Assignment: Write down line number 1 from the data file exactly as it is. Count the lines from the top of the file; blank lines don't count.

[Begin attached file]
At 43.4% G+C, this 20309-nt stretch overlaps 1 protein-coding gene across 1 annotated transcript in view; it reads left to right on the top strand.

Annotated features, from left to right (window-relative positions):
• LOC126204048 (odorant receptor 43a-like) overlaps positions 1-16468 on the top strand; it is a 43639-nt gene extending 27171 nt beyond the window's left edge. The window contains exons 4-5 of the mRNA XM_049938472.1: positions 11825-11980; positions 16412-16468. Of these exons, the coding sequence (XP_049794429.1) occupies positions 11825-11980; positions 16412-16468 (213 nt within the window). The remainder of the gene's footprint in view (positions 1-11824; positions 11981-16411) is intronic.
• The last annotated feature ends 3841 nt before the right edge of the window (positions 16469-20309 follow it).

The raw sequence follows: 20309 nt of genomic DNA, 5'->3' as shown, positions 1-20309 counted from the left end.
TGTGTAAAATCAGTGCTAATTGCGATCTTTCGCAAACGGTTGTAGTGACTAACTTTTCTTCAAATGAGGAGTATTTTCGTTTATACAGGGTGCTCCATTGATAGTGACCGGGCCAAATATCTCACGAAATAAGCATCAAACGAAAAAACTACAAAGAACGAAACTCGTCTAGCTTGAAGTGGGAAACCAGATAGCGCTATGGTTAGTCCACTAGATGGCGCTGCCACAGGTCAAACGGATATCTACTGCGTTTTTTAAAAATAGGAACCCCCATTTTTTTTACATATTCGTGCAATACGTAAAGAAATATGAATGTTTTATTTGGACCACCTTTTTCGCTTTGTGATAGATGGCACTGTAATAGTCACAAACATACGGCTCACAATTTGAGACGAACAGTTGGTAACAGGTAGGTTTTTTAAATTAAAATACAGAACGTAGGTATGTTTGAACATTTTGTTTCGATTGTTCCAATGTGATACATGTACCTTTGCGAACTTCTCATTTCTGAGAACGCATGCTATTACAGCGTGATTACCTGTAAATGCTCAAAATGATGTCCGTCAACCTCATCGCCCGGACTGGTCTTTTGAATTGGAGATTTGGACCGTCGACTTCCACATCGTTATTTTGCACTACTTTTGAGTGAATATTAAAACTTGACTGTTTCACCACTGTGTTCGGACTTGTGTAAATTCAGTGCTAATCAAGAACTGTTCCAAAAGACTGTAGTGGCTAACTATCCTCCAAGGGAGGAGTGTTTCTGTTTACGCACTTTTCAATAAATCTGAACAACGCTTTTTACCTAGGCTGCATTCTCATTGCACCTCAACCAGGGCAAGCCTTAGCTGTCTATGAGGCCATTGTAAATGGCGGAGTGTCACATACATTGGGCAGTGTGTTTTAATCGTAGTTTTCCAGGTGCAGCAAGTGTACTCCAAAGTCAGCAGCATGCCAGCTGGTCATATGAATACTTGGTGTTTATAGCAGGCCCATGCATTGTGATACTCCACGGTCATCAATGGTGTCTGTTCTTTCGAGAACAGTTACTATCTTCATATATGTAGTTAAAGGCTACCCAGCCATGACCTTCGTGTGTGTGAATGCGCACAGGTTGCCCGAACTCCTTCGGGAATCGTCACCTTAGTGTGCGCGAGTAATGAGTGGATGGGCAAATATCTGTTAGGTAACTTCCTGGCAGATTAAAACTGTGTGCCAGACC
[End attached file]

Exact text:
At 43.4% G+C, this 20309-nt stretch overlaps 1 protein-coding gene across 1 annotated transcript in view; it reads left to right on the top strand.